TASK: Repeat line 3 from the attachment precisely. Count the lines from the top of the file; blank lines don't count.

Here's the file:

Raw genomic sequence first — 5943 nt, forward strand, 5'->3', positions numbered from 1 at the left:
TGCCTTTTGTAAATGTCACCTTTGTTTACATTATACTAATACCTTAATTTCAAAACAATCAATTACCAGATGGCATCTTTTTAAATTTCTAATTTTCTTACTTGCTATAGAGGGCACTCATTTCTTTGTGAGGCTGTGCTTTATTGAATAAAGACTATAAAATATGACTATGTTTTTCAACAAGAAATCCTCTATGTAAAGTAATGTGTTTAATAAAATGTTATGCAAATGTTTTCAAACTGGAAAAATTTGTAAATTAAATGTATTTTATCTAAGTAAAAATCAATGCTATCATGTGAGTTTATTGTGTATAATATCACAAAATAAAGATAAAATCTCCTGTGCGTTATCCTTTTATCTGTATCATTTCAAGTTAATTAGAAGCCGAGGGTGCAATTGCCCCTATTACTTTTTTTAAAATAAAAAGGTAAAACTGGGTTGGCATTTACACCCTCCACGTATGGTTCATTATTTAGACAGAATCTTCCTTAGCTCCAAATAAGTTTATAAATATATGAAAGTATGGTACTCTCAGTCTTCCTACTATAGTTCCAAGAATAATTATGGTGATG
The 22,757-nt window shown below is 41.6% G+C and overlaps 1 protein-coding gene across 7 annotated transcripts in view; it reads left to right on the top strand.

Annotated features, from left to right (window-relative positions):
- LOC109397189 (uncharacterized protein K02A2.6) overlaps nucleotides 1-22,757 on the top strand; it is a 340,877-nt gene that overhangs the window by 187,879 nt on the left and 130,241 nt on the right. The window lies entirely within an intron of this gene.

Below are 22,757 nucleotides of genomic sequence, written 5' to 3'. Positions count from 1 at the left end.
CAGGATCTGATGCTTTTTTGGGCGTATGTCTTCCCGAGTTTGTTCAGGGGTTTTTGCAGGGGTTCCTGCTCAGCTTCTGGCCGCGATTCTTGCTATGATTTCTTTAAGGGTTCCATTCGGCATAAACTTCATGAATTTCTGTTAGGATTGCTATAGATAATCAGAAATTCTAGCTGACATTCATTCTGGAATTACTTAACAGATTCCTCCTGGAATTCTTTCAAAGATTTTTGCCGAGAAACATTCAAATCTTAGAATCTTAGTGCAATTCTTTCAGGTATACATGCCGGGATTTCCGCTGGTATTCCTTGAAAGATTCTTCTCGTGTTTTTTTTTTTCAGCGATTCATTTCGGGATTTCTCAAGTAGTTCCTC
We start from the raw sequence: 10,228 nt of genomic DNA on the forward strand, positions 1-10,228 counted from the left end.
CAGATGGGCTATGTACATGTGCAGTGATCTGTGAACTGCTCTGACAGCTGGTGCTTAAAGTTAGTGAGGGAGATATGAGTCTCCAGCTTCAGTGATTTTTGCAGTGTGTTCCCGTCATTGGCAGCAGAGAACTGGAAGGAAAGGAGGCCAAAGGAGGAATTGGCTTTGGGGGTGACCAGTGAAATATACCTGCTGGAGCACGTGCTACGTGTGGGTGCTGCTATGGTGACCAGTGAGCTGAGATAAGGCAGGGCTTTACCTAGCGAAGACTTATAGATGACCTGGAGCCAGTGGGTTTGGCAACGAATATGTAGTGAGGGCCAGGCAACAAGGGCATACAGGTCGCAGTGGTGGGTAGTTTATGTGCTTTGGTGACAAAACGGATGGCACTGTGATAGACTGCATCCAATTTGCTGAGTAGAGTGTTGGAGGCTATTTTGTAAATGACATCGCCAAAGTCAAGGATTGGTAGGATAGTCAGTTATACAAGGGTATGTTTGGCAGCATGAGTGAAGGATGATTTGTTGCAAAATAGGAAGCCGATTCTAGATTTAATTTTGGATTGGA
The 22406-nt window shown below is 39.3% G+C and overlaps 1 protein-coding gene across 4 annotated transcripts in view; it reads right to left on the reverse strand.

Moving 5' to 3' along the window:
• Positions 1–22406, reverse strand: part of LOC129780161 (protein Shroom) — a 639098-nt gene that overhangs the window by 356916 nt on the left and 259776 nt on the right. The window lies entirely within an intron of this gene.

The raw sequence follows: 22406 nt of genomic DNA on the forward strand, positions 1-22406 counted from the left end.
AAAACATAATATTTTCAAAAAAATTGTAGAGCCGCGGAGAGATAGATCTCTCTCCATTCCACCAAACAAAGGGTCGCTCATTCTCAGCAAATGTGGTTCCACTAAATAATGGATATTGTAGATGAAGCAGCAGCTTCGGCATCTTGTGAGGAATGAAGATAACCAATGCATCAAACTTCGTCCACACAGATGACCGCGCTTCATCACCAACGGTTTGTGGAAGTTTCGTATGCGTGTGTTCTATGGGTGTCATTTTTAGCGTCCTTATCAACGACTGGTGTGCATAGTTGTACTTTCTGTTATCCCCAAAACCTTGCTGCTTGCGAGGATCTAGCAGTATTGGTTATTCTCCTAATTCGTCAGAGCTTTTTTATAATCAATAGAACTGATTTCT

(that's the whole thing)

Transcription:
The 22,757-nt window shown below is 41.6% G+C and overlaps 1 protein-coding gene across 7 annotated transcripts in view; it reads left to right on the top strand.